If I didn't know better, I'd swear that my lawn was dead: actual bits of green are conspicuous only because they stand out from the endless sea of brown, the not-entirely-unexpected product of a month of very high temperatures and very low rainfall. How low is "very low," you ask? At the peak of the Dust Bowl in 1936, total August rainfall was barely a sixth of an inch. The only reason we got that much in August 2010 was the arrival of "scattered showers" on the thirty-first, one of which was sufficient to trigger a Severe Thunderstorm Warning.

Still, this is what lawns do. Come March or April, there will be green again, which is good, and there will be mowing again, which, from my point of view anyway, is not so good. Some people say that grass itself objects to being mowed, and the smell of a freshly-mowed lawn is actually a distress signal. I figure, if the lawn can talk me out of mowing, the lawn also ought to be able to talk Zoning Code Enforcement out of giving me a ticket for not mowing.

If there seems to be just a hint of resentfulness here, maybe there is. I can't be entirely sure that the lawn will come back, but it was treated far worse than this the first year I was here, and it survived that nicely. When I'm gone, I won't be coming back. Period.

Of late, this fact has started to get on my nerves, most likely because I know I'm on the downhill part of the journey. (Unless I'm going to live to be 114 or more, which seems a tad unlikely.) If I'm sleeping, I'm probably having dreams, some of which might be memorable, but all of which will come to a halt once I wake up. But there's going to be a time when I don't wake up, and I find myself concerned as to what will be going through my head right before the moment when nothing will be going through my head — to say nothing of the moment right after.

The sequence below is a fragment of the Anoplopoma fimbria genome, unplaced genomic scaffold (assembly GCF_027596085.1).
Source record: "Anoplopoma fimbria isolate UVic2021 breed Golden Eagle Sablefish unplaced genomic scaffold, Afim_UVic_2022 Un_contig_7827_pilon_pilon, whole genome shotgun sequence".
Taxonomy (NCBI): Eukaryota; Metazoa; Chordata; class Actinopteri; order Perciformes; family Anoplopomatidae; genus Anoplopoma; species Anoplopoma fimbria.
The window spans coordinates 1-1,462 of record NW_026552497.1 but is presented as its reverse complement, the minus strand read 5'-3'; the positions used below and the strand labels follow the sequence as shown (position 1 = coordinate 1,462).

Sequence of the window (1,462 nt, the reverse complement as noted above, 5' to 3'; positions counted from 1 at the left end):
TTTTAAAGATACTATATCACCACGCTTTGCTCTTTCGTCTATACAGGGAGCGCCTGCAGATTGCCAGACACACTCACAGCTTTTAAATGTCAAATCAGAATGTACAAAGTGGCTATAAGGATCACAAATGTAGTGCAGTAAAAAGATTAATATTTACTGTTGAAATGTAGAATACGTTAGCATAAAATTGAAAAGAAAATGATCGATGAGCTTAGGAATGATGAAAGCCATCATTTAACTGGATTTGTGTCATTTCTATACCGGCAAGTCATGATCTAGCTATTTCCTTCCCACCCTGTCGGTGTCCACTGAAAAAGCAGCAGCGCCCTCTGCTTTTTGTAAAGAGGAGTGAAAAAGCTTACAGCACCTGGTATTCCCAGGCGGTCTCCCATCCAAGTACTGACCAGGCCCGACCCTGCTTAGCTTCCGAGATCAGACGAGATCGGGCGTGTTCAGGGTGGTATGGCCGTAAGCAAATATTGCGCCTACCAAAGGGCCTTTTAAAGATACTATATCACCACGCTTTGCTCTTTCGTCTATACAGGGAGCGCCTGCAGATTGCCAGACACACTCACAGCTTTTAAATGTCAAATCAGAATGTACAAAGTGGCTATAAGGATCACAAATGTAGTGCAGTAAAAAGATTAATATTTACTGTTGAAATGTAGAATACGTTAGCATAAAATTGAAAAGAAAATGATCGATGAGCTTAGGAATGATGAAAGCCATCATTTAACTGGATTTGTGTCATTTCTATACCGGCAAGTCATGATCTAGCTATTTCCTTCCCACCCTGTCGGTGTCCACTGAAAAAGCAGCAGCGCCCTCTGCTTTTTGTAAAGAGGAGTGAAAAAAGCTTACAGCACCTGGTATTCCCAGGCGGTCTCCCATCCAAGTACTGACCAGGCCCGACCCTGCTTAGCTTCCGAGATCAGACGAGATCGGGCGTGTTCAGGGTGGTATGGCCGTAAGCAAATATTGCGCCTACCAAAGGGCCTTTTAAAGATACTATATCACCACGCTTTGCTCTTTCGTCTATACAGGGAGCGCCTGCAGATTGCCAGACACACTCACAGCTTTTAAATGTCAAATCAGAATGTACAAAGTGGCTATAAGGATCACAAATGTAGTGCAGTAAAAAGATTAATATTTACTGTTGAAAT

This is, I am sure, a fairly normal reaction to a distinctly uncomfortable reality. If other vertebrates know that their days are numbered, they seldom let us know about it directly, though sometimes you can read it in their eyes very near the end. We'll forgive them for not knowing what's coming, but we likely won't forgive ourselves. I keep telling myself that at this age, I should have some kind of handle on the process.

At this point, faith is supposed to come into play. But my concern is not so much "What if I'm wrong?" as "How could I possibly have any idea what's supposed to happen?" Those who have crossed the bar do not, as a rule, conduct travelogues from beyond. And the next world, we are assured, is infinite, a word that makes a very confusing noise: it's trivial to construct an infinite series in mathematics, and some of them even have finite sums, but I can't persuade myself that this applies to anything more complex than numbers.

Then again, there are numbers which are defined as complex: they contain parts we consider "real" and parts we consider "imaginary." What makes them imaginary is not that they appeared on Bernie Madoff's tax return; what makes them imaginary is that we don't think we have any use for such things in real life. Just a construct, we tell ourselves, to make the theorems come out right. And then we are faced with three-phase alternating current. It's all essentially the same voltage, but you've added a component at an angle to it. All of a sudden, we have complexity.

So that's what I'm going to tell myself when it comes time to lie down for the last time: that I'm shifting phase. Don't bother to hook up the electrodes; I'd just as soon not know if I'm wrong. If God, as they say, is in the details, I shouldn't have to worry about it anyway.

The Vent

#691
  1 September 2010

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